Business

Covering the businesses centered around open source, and those that use it in their infrastructure. From marketing and management to licensing and money.

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Location: D135
Kevin Shockey (Mis Tribus)
Average rating: **...
(2.29, 7 ratings)
With an infinite marketplace, every product must compete for resources and attention. Most projects turn into a resource management issue; how much do you have and how what do you use it on? One of the most successful ways to get the resources you need is to secure your own financing. This tutorial examines popular alternatives and gives free culture case-studies to identify best practices. Read more.
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Location: E145
Brian Olore (The Boeing Company), Katie Gengler (The Boeing Company)
Average rating: ***..
(3.60, 5 ratings)
Why do you decide to use Open Source Software? How do you choose one Open Source project over another? Join us for a discussion of the critical factors to consider to "mitigate risk" when choosing to use a project, including techniques for living with that choice. We'll talk about several different projects that we have integrated to various ends: success, forking, adoption, and abandonment. Read more.
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Location: E145
Thierry Carrez (OpenStack)
Average rating: ***..
(3.40, 5 ratings)
As open source becomes ubiquitous, open innovation becomes the new frontier. How do we create truly collaborative multi-company open source projects, and how do we make them successful ? This talk will reflect back on the good and the bad of the OpenStack project experience to distill ten principles that anyone should apply to their own open innovation projects. Read more.
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Location: E145
Bassam Kurdali (URCHN)
Average rating: ***..
(3.00, 3 ratings)
Artist, programmer, entrepreneur and activist Bassam Kurdali on the non-traditional URCHN.ORG animation studio, the Tube Open Movie, F/LOSS for independent filmmaking, art work and doing business in the commons. Read more.
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Location: E145
Gil Elbaz (Factual)
Average rating: ****.
(4.00, 4 ratings)
Hiding data in a siilo no longer needs to be the status quo. Indeed, this presentation argues that it shouldn’t be. In this presentation, Gil Elbaz will discuss the detriments of hiding data and the relationship between data accessibility and innovation. Read more.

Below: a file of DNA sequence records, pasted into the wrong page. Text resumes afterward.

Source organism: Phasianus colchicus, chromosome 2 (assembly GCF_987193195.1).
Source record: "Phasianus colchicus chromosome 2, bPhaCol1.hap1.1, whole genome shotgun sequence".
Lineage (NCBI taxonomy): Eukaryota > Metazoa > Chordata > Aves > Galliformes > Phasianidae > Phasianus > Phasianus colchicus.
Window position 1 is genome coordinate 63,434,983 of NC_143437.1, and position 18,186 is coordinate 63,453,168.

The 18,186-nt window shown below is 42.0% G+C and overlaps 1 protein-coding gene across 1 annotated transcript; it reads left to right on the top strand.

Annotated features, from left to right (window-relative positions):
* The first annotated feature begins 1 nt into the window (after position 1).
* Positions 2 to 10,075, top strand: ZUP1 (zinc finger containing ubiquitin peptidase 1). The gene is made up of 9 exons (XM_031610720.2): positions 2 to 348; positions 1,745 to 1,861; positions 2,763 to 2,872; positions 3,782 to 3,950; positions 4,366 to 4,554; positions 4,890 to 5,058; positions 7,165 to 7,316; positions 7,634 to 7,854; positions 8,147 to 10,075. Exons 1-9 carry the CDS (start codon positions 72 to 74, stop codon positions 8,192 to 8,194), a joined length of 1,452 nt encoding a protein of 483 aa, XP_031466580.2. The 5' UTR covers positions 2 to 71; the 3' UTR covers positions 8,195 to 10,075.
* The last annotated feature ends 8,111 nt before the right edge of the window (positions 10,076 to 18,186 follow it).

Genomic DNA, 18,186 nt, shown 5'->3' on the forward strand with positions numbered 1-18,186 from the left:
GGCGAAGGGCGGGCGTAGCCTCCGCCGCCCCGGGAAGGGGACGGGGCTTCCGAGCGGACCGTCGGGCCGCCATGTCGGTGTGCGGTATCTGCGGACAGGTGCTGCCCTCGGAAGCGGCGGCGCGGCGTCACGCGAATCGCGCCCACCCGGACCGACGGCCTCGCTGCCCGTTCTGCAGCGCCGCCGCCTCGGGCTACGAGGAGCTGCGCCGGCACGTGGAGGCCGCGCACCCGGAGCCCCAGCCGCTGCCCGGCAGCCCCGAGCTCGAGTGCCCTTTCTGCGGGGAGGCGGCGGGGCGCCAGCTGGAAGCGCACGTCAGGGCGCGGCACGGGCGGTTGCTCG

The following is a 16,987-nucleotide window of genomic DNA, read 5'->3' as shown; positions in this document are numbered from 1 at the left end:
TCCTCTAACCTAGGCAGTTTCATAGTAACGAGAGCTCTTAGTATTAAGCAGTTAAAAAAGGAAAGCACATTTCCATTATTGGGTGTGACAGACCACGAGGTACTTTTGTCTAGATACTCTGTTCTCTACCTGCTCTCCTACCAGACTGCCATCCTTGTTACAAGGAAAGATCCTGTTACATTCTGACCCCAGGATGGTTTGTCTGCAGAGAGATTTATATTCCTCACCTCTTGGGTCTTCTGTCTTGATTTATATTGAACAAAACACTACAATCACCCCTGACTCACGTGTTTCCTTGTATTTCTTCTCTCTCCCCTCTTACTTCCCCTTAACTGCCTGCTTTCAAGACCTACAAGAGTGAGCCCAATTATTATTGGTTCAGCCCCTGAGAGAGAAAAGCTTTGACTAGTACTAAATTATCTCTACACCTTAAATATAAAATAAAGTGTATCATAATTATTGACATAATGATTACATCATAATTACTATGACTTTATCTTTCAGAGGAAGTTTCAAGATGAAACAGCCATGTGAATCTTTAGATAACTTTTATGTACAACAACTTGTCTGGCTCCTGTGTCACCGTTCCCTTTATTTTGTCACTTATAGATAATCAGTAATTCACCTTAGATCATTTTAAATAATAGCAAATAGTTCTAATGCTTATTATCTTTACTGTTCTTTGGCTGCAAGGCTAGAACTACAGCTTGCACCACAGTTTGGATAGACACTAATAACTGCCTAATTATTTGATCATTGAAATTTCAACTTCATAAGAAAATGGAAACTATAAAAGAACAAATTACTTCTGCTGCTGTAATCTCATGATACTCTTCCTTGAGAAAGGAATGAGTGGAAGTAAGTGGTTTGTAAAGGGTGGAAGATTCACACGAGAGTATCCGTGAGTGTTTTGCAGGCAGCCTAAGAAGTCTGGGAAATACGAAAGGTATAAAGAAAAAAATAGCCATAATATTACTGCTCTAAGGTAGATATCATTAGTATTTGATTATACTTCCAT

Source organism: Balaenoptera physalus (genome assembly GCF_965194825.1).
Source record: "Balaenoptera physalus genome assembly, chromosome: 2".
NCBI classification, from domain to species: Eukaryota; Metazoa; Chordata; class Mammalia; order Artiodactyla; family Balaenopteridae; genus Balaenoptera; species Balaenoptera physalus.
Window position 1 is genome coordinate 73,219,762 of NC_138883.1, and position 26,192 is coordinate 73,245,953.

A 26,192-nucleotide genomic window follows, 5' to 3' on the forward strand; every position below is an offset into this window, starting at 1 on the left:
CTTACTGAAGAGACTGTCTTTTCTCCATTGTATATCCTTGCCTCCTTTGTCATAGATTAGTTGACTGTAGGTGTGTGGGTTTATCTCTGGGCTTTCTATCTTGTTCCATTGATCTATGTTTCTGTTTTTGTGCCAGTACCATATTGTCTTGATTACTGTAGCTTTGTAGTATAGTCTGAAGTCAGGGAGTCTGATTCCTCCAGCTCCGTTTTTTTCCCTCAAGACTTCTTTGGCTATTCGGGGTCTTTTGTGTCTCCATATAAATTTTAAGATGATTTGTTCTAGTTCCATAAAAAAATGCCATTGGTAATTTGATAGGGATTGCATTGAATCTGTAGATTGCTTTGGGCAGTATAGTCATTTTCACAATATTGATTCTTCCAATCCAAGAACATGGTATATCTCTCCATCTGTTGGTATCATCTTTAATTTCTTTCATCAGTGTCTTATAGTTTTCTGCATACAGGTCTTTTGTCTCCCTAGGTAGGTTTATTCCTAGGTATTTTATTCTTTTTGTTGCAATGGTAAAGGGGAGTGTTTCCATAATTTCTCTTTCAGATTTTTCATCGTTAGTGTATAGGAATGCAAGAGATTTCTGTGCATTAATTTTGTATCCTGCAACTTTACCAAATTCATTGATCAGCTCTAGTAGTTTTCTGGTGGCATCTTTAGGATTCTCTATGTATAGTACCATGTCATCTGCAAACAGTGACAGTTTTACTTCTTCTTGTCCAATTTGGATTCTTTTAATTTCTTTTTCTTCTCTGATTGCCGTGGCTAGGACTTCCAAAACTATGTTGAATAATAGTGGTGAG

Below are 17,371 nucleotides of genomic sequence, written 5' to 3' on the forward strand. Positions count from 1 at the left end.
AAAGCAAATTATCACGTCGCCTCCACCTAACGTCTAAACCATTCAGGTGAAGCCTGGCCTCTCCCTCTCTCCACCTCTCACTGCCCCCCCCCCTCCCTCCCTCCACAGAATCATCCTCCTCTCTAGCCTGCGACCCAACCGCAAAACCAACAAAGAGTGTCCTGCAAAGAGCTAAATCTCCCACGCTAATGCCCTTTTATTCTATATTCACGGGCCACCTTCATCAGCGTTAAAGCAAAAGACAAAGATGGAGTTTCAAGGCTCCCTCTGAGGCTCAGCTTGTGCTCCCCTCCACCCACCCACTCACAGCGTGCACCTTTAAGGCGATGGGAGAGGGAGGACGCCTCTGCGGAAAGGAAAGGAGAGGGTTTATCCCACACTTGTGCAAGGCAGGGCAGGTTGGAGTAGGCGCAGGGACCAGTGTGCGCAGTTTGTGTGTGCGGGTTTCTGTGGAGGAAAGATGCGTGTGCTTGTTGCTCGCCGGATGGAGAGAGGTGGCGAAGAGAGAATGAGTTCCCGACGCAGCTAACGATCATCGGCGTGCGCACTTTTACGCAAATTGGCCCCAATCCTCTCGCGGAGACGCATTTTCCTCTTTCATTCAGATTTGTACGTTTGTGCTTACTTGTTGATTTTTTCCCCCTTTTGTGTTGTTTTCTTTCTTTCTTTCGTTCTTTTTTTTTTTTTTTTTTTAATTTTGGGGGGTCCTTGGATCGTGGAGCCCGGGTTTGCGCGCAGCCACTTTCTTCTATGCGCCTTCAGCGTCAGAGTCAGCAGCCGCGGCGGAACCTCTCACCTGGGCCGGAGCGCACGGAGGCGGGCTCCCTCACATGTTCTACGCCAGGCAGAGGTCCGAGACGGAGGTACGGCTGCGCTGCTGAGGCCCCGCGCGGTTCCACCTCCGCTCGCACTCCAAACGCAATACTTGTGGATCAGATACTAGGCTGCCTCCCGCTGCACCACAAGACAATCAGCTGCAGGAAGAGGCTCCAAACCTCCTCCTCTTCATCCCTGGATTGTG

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Location: E145
Average rating: ****.
(4.67, 12 ratings)
Software Freedom™ doesn't come from access to the source code any more than Freedom of the Press comes from the ability to take apart the machines that print the newspaper. The App Store has changed the software industry to create software freedom without access to source code. Read more.
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Location: E145
Tim Sammut (Cisco Security Research and Operations)
Average rating: ***..
(3.25, 4 ratings)
The use of Open Source Software in products or services can create numerous benefits; however, it simultaneously presents security challenges that are often overlooked. How do you learn of new vulnerabilities in OSS that you use? How do you effectively manage and track those issues? How do you disclose issues to your customers? This session will address these questions and many more. Read more.
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Location: D136
Moderated by: Peter Zaitsev
Database backed Full-Text Search (MySQL) and why companies like Craigslist, LivingSocial, and Boardreader from a technical perspective have chosen to utilize Sphinx. Read more.
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Location: E145
Brian LeRoux (Adobe Systems)
Average rating: ****.
(4.33, 3 ratings)
Nitobi Software quietly lead a mobile web revolution creating and fostering the PhoneGap project eventually growing it to millions of users worldwide. In late 2011, Nitobi was acquired by Adobe Systems. This talk will go through the transition of small software consultancy working part time on a free software project growing into a small team in a large company dedicated to the same project. Read more.